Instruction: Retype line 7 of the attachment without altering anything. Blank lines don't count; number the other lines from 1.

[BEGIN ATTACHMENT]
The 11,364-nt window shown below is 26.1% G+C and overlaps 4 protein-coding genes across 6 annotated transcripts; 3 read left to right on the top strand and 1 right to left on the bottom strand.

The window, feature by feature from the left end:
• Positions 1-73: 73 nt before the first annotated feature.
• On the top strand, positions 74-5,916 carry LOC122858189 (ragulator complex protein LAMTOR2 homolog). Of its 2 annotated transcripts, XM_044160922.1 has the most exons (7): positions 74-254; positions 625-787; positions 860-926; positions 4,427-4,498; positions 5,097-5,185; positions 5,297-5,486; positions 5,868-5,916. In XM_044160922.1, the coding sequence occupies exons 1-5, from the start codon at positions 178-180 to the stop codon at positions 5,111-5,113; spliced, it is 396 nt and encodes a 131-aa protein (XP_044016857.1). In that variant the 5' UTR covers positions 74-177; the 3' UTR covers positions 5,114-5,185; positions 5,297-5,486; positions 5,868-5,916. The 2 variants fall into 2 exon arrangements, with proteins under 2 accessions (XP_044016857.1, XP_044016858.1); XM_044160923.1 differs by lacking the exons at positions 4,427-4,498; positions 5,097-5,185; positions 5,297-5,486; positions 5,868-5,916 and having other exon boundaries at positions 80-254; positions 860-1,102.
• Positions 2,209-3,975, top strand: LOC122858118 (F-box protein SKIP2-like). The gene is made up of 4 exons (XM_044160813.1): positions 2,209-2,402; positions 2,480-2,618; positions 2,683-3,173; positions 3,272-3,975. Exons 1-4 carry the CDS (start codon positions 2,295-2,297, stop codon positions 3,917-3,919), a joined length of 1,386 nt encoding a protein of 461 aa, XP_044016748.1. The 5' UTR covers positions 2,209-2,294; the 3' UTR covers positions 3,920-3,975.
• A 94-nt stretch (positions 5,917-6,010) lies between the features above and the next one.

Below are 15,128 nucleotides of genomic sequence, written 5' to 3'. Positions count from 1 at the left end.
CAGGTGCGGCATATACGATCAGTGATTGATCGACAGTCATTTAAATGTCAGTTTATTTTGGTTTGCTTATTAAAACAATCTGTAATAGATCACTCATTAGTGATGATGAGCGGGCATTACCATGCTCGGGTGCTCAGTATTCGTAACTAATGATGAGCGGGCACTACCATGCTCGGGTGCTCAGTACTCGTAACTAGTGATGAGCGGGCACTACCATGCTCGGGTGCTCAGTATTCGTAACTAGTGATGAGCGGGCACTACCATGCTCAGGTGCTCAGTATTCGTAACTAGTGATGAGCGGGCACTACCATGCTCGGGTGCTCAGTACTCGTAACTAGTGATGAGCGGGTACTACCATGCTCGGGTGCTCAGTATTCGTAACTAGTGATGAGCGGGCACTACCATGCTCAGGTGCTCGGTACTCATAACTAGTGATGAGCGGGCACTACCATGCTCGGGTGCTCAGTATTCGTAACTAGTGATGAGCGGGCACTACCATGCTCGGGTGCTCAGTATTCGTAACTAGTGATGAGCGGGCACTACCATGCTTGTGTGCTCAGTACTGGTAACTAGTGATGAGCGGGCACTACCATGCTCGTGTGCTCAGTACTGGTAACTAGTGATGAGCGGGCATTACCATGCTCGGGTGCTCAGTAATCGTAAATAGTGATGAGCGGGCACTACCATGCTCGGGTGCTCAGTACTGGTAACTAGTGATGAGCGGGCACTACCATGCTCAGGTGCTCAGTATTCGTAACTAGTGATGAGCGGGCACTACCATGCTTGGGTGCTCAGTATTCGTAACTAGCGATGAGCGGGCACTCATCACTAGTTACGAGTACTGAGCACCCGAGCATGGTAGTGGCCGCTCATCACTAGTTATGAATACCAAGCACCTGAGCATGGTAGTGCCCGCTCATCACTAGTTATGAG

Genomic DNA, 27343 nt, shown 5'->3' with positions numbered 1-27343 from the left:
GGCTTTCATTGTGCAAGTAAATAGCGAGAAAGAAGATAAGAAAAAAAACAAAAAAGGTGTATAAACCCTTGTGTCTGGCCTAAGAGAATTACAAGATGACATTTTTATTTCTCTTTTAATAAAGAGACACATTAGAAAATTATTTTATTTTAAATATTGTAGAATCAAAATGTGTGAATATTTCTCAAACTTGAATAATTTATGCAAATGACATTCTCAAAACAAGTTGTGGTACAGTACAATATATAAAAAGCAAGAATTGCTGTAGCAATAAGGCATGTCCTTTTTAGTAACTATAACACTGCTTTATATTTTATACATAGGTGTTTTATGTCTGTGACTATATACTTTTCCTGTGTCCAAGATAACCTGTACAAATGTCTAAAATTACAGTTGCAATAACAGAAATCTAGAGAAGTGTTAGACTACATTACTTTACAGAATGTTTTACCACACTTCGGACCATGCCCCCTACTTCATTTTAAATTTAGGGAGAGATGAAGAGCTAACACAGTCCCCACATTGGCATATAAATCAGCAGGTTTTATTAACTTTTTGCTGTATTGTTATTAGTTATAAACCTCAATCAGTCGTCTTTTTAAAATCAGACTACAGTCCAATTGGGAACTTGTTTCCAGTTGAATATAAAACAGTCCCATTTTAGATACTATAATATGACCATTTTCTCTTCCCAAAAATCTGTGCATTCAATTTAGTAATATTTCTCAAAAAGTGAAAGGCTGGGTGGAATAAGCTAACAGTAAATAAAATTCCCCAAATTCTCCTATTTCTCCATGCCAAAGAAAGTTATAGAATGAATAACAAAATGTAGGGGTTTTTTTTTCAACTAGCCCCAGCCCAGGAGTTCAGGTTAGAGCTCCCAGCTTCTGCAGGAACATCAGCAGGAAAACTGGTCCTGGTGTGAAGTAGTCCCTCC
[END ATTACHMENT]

Below are 15,128 nucleotides of genomic sequence, written 5' to 3'. Positions count from 1 at the left end.